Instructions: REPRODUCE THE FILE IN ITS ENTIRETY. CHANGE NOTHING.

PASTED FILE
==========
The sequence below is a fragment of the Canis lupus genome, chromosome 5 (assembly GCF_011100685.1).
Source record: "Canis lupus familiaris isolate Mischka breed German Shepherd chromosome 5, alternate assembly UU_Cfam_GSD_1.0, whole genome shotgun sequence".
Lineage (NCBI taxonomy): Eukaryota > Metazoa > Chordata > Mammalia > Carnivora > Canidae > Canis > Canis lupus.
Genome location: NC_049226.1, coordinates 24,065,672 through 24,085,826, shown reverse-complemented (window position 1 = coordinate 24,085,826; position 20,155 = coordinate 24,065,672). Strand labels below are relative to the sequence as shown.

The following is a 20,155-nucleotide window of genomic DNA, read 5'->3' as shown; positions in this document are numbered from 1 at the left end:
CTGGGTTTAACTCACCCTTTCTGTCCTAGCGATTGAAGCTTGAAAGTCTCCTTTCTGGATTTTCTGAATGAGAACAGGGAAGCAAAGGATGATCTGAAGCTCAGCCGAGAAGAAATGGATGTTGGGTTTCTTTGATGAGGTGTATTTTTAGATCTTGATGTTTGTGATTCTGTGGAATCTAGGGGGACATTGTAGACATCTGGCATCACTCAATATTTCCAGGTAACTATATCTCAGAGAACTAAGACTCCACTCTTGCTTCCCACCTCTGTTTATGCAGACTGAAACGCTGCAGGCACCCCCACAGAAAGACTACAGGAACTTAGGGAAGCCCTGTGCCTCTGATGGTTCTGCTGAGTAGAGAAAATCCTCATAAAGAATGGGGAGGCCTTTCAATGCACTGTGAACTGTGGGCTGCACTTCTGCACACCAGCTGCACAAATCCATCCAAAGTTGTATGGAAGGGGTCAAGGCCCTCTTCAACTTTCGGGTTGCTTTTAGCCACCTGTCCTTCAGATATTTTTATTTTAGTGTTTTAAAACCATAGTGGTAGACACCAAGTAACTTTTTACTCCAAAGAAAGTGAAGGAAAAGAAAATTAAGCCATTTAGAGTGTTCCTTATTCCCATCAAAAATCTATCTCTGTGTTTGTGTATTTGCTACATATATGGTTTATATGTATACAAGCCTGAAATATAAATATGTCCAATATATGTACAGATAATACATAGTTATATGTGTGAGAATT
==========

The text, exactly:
The sequence below is a fragment of the Canis lupus genome, chromosome 5 (assembly GCF_011100685.1).
Source record: "Canis lupus familiaris isolate Mischka breed German Shepherd chromosome 5, alternate assembly UU_Cfam_GSD_1.0, whole genome shotgun sequence".
Lineage (NCBI taxonomy): Eukaryota > Metazoa > Chordata > Mammalia > Carnivora > Canidae > Canis > Canis lupus.
Genome location: NC_049226.1, coordinates 24,065,672 through 24,085,826, shown reverse-complemented (window position 1 = coordinate 24,085,826; position 20,155 = coordinate 24,065,672). Strand labels below are relative to the sequence as shown.

The following is a 20,155-nucleotide window of genomic DNA, read 5'->3' as shown; positions in this document are numbered from 1 at the left end:
CTGGGTTTAACTCACCCTTTCTGTCCTAGCGATTGAAGCTTGAAAGTCTCCTTTCTGGATTTTCTGAATGAGAACAGGGAAGCAAAGGATGATCTGAAGCTCAGCCGAGAAGAAATGGATGTTGGGTTTCTTTGATGAGGTGTATTTTTAGATCTTGATGTTTGTGATTCTGTGGAATCTAGGGGGACATTGTAGACATCTGGCATCACTCAATATTTCCAGGTAACTATATCTCAGAGAACTAAGACTCCACTCTTGCTTCCCACCTCTGTTTATGCAGACTGAAACGCTGCAGGCACCCCCACAGAAAGACTACAGGAACTTAGGGAAGCCCTGTGCCTCTGATGGTTCTGCTGAGTAGAGAAAATCCTCATAAAGAATGGGGAGGCCTTTCAATGCACTGTGAACTGTGGGCTGCACTTCTGCACACCAGCTGCACAAATCCATCCAAAGTTGTATGGAAGGGGTCAAGGCCCTCTTCAACTTTCGGGTTGCTTTTAGCCACCTGTCCTTCAGATATTTTTATTTTAGTGTTTTAAAACCATAGTGGTAGACACCAAGTAACTTTTTACTCCAAAGAAAGTGAAGGAAAAGAAAATTAAGCCATTTAGAGTGTTCCTTATTCCCATCAAAAATCTATCTCTGTGTTTGTGTATTTGCTACATATATGGTTTATATGTATACAAGCCTGAAATATAAATATGTCCAATATATGTACAGATAATACATAGTTATATGTGTGAGAATT